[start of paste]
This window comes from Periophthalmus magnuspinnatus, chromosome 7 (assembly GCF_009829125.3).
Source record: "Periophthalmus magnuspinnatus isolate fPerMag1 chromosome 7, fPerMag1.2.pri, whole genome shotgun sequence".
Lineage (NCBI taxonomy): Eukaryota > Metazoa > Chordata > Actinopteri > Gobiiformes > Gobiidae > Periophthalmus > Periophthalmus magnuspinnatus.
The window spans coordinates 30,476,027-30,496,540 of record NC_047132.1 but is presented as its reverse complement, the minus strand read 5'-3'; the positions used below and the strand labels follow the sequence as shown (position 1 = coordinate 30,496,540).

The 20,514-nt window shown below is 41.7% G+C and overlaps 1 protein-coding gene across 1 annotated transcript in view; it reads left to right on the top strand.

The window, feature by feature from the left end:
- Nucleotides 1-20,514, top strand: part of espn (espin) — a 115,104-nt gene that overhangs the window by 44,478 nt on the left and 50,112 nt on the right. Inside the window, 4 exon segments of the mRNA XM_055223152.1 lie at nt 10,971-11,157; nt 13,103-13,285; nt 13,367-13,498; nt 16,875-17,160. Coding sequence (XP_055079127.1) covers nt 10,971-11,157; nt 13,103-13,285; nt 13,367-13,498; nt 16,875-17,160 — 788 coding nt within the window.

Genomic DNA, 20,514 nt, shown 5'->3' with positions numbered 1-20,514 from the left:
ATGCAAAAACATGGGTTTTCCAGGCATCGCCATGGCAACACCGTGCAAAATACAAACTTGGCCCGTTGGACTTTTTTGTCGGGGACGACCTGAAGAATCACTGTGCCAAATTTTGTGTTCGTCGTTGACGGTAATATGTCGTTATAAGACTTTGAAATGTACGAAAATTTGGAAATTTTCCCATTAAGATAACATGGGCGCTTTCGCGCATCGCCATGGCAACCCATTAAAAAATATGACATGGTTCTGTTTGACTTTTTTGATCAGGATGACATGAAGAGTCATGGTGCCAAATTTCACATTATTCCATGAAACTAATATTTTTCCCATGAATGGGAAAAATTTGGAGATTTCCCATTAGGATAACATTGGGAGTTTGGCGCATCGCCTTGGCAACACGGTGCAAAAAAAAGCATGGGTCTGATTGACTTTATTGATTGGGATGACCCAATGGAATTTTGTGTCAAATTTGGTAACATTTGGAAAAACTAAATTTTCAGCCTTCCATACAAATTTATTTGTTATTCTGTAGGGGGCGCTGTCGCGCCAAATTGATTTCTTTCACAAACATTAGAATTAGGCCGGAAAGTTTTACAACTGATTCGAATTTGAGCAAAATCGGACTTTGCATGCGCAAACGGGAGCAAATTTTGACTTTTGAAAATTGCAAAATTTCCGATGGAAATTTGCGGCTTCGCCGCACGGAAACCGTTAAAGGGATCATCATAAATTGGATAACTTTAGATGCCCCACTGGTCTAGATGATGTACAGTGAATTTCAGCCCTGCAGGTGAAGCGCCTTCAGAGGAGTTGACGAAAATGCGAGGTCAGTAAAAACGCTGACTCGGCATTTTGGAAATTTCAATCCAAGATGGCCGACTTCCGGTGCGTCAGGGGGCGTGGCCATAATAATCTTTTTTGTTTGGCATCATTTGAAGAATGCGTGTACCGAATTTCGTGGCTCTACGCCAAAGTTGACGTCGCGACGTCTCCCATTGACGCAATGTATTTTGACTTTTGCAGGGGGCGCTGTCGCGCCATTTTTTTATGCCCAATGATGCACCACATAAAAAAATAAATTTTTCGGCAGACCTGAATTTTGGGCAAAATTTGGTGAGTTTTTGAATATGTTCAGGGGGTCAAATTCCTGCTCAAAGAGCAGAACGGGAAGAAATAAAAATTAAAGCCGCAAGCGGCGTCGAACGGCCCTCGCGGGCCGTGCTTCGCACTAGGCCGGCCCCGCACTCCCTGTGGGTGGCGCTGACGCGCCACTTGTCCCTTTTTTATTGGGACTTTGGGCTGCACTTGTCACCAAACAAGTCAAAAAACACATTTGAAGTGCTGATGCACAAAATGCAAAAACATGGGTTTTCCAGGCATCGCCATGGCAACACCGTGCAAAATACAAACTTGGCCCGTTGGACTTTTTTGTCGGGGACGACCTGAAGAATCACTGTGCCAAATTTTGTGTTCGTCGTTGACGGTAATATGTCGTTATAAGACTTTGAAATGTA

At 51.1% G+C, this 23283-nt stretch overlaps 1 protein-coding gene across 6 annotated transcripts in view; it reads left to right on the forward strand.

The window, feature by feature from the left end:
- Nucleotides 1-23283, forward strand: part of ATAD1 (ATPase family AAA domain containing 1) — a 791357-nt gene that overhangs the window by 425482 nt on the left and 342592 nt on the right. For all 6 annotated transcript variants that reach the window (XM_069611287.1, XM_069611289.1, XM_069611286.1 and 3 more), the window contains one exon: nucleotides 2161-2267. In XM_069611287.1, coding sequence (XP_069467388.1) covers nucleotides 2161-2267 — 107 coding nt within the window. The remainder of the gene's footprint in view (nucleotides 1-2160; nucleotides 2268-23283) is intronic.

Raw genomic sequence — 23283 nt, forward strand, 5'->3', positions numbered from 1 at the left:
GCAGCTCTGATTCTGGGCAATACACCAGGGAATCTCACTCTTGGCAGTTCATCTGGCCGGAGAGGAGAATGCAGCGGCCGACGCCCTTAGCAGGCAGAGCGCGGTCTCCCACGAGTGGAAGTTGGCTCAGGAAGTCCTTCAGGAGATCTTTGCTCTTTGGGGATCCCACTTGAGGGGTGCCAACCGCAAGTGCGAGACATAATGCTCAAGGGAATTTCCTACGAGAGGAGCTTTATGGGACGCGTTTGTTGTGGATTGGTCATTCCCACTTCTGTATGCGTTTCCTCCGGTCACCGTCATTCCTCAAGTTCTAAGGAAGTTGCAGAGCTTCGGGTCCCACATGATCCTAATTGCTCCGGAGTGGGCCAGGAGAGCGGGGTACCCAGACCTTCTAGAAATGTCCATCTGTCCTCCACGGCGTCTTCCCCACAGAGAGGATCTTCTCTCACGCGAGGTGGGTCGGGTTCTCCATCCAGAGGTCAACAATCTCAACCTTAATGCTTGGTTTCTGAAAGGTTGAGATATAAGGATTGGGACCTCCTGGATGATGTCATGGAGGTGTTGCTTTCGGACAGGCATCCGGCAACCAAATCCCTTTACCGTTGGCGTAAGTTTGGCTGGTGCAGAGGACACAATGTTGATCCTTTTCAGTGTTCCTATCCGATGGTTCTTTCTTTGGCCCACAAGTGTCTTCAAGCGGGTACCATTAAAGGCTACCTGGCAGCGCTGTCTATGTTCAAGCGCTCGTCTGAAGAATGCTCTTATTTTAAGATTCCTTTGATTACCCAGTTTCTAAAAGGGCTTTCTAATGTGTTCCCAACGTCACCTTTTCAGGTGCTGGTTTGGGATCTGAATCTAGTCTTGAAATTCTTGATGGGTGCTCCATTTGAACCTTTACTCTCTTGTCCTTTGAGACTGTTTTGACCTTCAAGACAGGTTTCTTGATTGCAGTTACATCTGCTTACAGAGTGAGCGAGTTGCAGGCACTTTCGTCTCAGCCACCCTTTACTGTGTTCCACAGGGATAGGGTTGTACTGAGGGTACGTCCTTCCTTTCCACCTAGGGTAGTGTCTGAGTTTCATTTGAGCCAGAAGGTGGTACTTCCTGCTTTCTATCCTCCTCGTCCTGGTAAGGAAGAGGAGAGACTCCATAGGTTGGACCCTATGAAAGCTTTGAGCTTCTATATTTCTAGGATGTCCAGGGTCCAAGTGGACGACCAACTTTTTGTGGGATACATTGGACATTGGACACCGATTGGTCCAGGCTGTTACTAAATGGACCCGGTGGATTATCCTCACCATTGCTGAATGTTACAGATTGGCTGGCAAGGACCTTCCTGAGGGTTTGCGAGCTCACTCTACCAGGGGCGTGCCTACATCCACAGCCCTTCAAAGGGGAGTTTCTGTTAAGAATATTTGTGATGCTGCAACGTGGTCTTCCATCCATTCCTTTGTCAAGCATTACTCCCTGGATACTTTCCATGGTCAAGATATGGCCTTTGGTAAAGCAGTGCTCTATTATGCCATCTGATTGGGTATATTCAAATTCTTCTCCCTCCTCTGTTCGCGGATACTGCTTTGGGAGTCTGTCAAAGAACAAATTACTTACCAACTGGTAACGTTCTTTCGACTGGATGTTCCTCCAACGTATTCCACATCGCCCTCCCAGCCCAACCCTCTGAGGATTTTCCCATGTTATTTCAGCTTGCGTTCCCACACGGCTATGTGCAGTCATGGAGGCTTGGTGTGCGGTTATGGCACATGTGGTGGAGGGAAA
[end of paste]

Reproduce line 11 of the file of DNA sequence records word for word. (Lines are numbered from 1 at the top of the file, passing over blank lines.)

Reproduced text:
The window, feature by feature from the left end: